IT in the public sector: The clock is ticking, minister The millennium bug could take a big bite out of local and national government computer systems. Stephen Pritchard reports

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Of all the organisations affected by the millennium bug, the public sector could be hit worst of all. Local and national governments face a double bind. Their systems are mission critical, large, and often old. At the same time, the public sector faces serious restraints on its spending power, especially in Europe. The millennium bug poses a serious dilemma for governments: the problem is on a large scale, but there are only limited resources to fix it.

In addition to funding shortages, government departments face a raft of other challenges. One is time. In business, the board decides priorities, and can change them swiftly if the need arises. In the public sector, politicians and ultimately the electoral process decide the agenda.

According to millennium bug experts, staffing is another area the public sector is concerned about. Large government departments adopted computerised systems - for example, for payrolls, calculating benefit entitlements or paying contractors - often before computerisation was commonplace in industry. Even now, few private companies have IT installations on the scale of government systems. Government computer systems of the Sixties and Seventies were, by necessity, either highly customised or written in house. But the programmers and analysts who developed them may have moved on, or even retired.

There is also evidence that skilled programmers are being enticed away from the public sector to industry or consulting. IT professionals with skills in languages such as COBOL are seeing a resurgence in demand for their skills, while pay in the public sector lags behind that in industry. When IT staff do move, councils and government departments may well find they cannot afford the fees of contractors or consultants to replace them.

It is by no means given that the millennium will see large-scale failures of IT systems in the public sector; there is still time for contingency planning even where it is too late to fix the "bug" itself. However, analysts believe the problem is serious.

"We see the public sector in Europe as at medium to high risk of year 2000 failure," suggests Andy Kyte, European research director for the year 2000 problem at Gartner Group. A change in attitude by heads of IT and their political bosses could, Mr Kyte believes, cause Gartner to change that rating. "We are not just talking about keeping Parliament running, but the services government delivers."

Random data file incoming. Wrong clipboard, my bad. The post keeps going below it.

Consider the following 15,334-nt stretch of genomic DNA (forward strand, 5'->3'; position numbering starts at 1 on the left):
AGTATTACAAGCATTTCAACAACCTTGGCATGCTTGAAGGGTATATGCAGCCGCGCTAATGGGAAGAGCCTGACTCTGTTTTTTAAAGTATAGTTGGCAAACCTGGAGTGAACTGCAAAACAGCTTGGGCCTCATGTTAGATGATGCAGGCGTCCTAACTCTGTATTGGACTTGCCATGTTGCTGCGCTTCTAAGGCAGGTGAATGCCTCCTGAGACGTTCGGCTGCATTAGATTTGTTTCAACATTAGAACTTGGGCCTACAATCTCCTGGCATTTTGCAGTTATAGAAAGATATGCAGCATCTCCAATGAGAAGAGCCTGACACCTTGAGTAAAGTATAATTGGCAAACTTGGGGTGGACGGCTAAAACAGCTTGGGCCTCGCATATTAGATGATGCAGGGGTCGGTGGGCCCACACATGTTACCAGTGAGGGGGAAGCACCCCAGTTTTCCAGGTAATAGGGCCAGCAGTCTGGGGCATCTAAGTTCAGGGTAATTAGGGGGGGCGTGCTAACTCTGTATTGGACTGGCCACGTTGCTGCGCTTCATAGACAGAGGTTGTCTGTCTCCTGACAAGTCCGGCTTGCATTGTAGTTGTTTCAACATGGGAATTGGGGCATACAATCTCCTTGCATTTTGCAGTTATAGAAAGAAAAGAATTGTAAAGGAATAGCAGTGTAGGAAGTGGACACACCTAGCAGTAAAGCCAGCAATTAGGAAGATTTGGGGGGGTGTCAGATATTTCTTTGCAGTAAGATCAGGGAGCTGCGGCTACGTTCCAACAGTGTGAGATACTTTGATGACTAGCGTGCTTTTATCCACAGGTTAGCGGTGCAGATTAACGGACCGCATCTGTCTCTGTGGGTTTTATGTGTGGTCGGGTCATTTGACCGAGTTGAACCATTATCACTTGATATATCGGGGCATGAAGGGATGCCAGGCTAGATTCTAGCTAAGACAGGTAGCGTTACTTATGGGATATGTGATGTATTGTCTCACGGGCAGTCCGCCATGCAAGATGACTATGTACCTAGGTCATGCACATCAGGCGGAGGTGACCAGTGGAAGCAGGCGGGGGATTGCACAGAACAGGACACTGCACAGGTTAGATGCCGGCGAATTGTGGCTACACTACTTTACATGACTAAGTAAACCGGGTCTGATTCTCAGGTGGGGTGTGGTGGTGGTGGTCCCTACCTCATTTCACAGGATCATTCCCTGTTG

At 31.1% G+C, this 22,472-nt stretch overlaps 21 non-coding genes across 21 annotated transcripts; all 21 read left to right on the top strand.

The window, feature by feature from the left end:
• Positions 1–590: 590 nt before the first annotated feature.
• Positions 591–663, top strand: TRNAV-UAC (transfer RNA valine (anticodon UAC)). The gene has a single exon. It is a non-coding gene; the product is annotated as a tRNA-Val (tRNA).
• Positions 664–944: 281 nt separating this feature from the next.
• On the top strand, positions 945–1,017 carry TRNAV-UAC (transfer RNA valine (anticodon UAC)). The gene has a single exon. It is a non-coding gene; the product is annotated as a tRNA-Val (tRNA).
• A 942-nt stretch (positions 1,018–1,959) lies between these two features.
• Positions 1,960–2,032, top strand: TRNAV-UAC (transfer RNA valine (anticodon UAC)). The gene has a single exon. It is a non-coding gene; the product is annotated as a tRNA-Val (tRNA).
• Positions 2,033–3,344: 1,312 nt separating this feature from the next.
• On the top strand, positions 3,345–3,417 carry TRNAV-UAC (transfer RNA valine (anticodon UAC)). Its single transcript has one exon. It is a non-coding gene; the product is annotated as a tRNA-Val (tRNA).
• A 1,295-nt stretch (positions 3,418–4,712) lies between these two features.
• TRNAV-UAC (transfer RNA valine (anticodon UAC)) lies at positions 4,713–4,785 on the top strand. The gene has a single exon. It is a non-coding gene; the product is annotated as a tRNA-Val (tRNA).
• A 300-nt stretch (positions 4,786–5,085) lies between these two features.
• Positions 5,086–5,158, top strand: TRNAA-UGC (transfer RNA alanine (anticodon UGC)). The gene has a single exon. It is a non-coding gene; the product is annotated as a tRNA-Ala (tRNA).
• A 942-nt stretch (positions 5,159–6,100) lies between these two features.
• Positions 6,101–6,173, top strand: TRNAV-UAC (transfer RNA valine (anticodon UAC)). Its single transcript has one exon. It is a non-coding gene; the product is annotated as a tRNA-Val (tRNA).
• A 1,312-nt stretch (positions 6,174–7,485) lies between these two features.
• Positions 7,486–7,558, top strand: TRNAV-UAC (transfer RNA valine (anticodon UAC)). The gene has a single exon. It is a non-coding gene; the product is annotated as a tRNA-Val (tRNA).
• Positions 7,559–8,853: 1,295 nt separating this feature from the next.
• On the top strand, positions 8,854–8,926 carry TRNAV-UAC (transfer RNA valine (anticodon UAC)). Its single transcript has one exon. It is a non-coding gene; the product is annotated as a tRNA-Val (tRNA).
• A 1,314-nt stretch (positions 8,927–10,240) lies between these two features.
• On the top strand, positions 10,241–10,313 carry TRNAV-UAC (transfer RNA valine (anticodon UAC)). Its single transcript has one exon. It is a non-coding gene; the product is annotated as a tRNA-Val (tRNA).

According to Gartner, public sector IT systems are vulnerable because "there is significant date dependency in most public sector activity". State pensions and school rolls both depend on dates. "Governments were also early adopters of technology. Government departments liked computers because they had big processing needs - for example, databases with millions of names," Mr Kyte adds.

While the scale of the problem is not in doubt, solutions are less clear. "Some failure is inevitable," warns David Ganesh, a year 2000 expert at PA Consulting. "Departments should tackle this problem by focusing their resources on the most critical systems. No one in government will be able to fix all the problems."

The priority, Mr Ganesh says, will be systems that affect the public, including tax or National Insurance. "Smaller systems may not be fixed," he predicts.

"In the private sector, a lot of people are terminating projects that are not year 2000-related in order to free up resources," says Mr Kyte, "but most public sector projects are working on developments to implement legislative changes. It is difficult, if not impossible, to decide to put these to one side.

"So public sector IT departments have to do all the existing work and year 2000 work as well. That is quite difficult to achieve."

David Ganesh believes government departments are also hampered by their planning systems. Government spending is committed in advance, and it is not always easy to move staff, or cash, from one project to another. "Plans for this year will have been made several years ago," he says.

Extra resources will be hard to find, especially with governments determined to keep the lid on spending in order to meet EU economic criteria. One way forward, though, is to devote senior management time to solving year 2000 issues. In the public sector, creating "ownership" of the millennium bug is sometimes difficult. Elected politicians are reluctant to take on a problem which is mostly administrative. Even so, governments are starting to appoint high-level task forces to develop solutions.

David Ganesh thinks that government is becoming more aware of the problem. "The departments that are most aware of the problem are the larger ones: social security, and health. Those that are smaller have struggled."

Analysts do not think catastrophe will hit government; more likely, non- critical projects will be put on hold, and less critical systems will not be upgraded. "This year, a lot more contingency planning will go on, as departments realise they will not be able to fix all problems," Mr Ganesh predicts.

"We believe the year 2000 will be taken seriously," says Gartner's Andy Kyte. Departments have started to act individually, but he suggests ministerial- level appointments will be needed to drive through compliance. "Effective management and focus are necessary to deliver the level of service that is required across all systems," he says.

A ministerial hand could deliver this, but it would be a brave politician indeed who volunteered for the millennium portfolio.